A trip to Chessington World of Adventure became a near-religious experience for visitors after they spotted a family of five working their way around the theme park rides and sea life centre.
Usually weekday mornings are quiet, but as a termtime treat, several schools had taken pupils. The icing on their cake was the realisation that the tall, skinny father figure treating his “children” to ice-cream was former Doctor Who, David Tennant.
“He spent all day posing for photos and signed autographs, and was very patient about it,” recalls Andy Hamilton, who directs the film with Guy Jenkin. “He still managed to have a family day out, but for the rest of them it was like walking around with Jesus.”
Tennant, his “wife” and former Bond girl Rosamund Pike, and three child actors had been sent to Chessington to prepare for their family life in the film, What We Did On Our Holiday. “It was also quite a useful a photo-opportunity,” admits Jenkin. “All the photos you see in the family home were taken in Chessington.”
What We Did On Our Holiday is the latest project from one of Britain’s most successful and enduring comedy writing partnerships, whose work peppers sketch shows from Scotch & Wry to Not the Nine O’clock News and The Two Ronnies, as well as fully-fledged milestones including Drop The Dead Donkey and Outnumbered.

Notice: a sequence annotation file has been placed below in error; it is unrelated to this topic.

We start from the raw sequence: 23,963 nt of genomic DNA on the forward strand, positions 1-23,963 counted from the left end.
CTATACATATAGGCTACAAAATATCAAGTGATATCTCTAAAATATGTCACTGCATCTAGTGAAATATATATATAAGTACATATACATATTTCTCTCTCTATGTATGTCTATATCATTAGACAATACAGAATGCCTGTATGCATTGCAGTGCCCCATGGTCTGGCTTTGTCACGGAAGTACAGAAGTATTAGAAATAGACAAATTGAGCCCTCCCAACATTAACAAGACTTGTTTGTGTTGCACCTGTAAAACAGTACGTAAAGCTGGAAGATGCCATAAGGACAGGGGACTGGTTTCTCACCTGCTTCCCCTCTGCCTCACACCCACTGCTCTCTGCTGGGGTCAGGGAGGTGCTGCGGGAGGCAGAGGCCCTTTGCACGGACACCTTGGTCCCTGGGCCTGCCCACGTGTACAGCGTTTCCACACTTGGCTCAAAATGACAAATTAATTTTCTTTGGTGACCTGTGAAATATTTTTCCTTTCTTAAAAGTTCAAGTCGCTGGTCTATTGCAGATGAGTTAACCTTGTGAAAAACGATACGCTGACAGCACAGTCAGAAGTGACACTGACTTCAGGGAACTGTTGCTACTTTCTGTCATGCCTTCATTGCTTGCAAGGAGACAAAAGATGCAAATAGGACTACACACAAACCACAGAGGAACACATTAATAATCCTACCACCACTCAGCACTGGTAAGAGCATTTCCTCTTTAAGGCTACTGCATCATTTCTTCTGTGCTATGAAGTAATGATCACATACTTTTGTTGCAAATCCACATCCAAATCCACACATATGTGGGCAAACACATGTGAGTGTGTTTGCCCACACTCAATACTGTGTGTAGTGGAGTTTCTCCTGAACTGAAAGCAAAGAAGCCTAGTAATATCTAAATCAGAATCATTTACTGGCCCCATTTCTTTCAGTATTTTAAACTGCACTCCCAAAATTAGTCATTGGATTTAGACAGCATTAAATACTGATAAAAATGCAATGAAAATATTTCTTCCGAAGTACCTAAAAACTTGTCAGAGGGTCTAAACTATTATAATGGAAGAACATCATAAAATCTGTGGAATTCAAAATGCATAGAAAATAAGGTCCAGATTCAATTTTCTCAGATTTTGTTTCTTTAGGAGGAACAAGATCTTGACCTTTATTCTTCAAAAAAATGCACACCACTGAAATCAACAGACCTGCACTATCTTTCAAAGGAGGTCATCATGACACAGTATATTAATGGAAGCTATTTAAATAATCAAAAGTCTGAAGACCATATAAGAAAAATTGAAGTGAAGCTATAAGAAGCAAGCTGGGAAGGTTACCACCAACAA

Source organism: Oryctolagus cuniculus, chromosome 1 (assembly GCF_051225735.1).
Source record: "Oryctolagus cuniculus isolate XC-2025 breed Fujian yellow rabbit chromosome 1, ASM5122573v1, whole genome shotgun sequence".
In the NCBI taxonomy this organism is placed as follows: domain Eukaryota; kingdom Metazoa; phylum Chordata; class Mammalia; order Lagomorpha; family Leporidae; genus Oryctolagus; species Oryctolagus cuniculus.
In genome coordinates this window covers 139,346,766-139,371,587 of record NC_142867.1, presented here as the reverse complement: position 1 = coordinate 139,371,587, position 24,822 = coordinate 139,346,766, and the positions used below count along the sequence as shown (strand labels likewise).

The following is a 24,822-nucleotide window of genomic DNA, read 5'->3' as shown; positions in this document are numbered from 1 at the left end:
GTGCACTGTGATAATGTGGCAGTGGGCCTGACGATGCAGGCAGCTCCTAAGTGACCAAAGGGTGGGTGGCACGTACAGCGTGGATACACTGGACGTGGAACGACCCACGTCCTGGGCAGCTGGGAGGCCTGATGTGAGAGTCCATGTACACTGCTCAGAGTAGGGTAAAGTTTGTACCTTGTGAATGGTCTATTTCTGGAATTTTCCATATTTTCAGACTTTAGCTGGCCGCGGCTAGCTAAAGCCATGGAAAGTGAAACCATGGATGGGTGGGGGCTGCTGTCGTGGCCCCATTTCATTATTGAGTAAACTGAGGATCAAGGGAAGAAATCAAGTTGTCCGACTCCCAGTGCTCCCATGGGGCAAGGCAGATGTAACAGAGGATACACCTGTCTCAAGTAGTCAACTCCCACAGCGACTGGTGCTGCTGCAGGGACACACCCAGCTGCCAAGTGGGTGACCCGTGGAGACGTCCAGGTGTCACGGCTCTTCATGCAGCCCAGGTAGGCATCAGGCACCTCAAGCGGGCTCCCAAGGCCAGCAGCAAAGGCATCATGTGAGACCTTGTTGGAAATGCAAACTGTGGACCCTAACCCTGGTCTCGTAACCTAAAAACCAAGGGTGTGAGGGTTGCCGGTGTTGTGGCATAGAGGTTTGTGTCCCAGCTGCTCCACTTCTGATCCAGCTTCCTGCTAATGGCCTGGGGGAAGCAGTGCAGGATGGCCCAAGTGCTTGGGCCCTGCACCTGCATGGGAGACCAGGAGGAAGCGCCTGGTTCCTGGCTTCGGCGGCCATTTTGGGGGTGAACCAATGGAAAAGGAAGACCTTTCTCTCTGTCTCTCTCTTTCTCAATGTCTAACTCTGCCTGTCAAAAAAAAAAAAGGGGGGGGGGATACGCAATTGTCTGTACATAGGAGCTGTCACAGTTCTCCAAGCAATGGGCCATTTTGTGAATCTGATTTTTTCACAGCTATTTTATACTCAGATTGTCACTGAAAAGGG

Hamilton is short, dark and bearded, Jenkin is clean-shaven, and as lanky as a long-distance runner, making them look like an odd couple comedy double act – yet their thinking is so synchronised that they finish each other’s sentences.
What We Did On Our Holidays is partly a spin-off from the spirit, although not the characters, of Outnumbered. Both centre on families with young children, and both offer counterblasts to notions of idealised parenting. In these Hamilton and Jenkin comedies, harassed parents try to manage astute children, but are frequently outmanoeuvred. But while Outnumbered dealt with hamster homicide, sibling rivalry and school productions of Spartacus, What We Did On Our Holiday moves to edgier territory when warring parents take their children on a road trip to Scotland to celebrate the 75th birthday of their grandfather.
“We couldn’t deal with divorce with Outnumbered, because that family is a secure unit, and at the end of a half-hour sitcom, you’re expected to return all the furniture back to the way it was,” says Hamilton, who has three grown-up children with his wife Libby.